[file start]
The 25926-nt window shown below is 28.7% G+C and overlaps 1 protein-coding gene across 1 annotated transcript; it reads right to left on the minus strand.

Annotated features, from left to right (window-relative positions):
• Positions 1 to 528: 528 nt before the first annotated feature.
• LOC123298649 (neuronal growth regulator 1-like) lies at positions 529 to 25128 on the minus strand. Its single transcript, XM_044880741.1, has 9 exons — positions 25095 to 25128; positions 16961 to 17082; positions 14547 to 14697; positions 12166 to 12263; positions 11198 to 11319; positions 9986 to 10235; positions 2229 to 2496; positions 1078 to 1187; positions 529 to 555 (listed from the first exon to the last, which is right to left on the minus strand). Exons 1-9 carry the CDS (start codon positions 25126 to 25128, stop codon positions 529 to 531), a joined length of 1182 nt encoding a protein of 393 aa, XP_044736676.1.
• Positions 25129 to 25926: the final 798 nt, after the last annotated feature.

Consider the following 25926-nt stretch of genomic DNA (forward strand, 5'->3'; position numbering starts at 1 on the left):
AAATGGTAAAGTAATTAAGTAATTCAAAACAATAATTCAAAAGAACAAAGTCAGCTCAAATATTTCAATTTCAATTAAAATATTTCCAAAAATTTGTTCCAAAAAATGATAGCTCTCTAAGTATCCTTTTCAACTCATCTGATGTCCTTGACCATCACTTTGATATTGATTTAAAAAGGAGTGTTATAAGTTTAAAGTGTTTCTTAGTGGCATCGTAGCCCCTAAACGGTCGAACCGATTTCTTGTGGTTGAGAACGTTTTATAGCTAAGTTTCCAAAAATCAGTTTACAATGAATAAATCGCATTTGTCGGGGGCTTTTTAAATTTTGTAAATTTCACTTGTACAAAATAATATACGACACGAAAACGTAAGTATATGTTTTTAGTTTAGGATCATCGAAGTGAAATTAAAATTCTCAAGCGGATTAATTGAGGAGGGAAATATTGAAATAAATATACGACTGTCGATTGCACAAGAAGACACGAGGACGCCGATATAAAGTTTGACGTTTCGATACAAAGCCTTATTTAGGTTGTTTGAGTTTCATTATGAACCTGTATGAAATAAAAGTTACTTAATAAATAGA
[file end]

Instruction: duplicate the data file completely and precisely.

The 25926-nt window shown below is 28.7% G+C and overlaps 1 protein-coding gene across 1 annotated transcript; it reads right to left on the minus strand.

Annotated features, from left to right (window-relative positions):
• Positions 1 to 528: 528 nt before the first annotated feature.
• LOC123298649 (neuronal growth regulator 1-like) lies at positions 529 to 25128 on the minus strand. Its single transcript, XM_044880741.1, has 9 exons — positions 25095 to 25128; positions 16961 to 17082; positions 14547 to 14697; positions 12166 to 12263; positions 11198 to 11319; positions 9986 to 10235; positions 2229 to 2496; positions 1078 to 1187; positions 529 to 555 (listed from the first exon to the last, which is right to left on the minus strand). Exons 1-9 carry the CDS (start codon positions 25126 to 25128, stop codon positions 529 to 531), a joined length of 1182 nt encoding a protein of 393 aa, XP_044736676.1.
• Positions 25129 to 25926: the final 798 nt, after the last annotated feature.

Consider the following 25926-nt stretch of genomic DNA (forward strand, 5'->3'; position numbering starts at 1 on the left):
AAATGGTAAAGTAATTAAGTAATTCAAAACAATAATTCAAAAGAACAAAGTCAGCTCAAATATTTCAATTTCAATTAAAATATTTCCAAAAATTTGTTCCAAAAAATGATAGCTCTCTAAGTATCCTTTTCAACTCATCTGATGTCCTTGACCATCACTTTGATATTGATTTAAAAAGGAGTGTTATAAGTTTAAAGTGTTTCTTAGTGGCATCGTAGCCCCTAAACGGTCGAACCGATTTCTTGTGGTTGAGAACGTTTTATAGCTAAGTTTCCAAAAATCAGTTTACAATGAATAAATCGCATTTGTCGGGGGCTTTTTAAATTTTGTAAATTTCACTTGTACAAAATAATATACGACACGAAAACGTAAGTATATGTTTTTAGTTTAGGATCATCGAAGTGAAATTAAAATTCTCAAGCGGATTAATTGAGGAGGGAAATATTGAAATAAATATACGACTGTCGATTGCACAAGAAGACACGAGGACGCCGATATAAAGTTTGACGTTTCGATACAAAGCCTTATTTAGGTTGTTTGAGTTTCATTATGAACCTGTATGAAATAAAAGTTACTTAATAAATAGA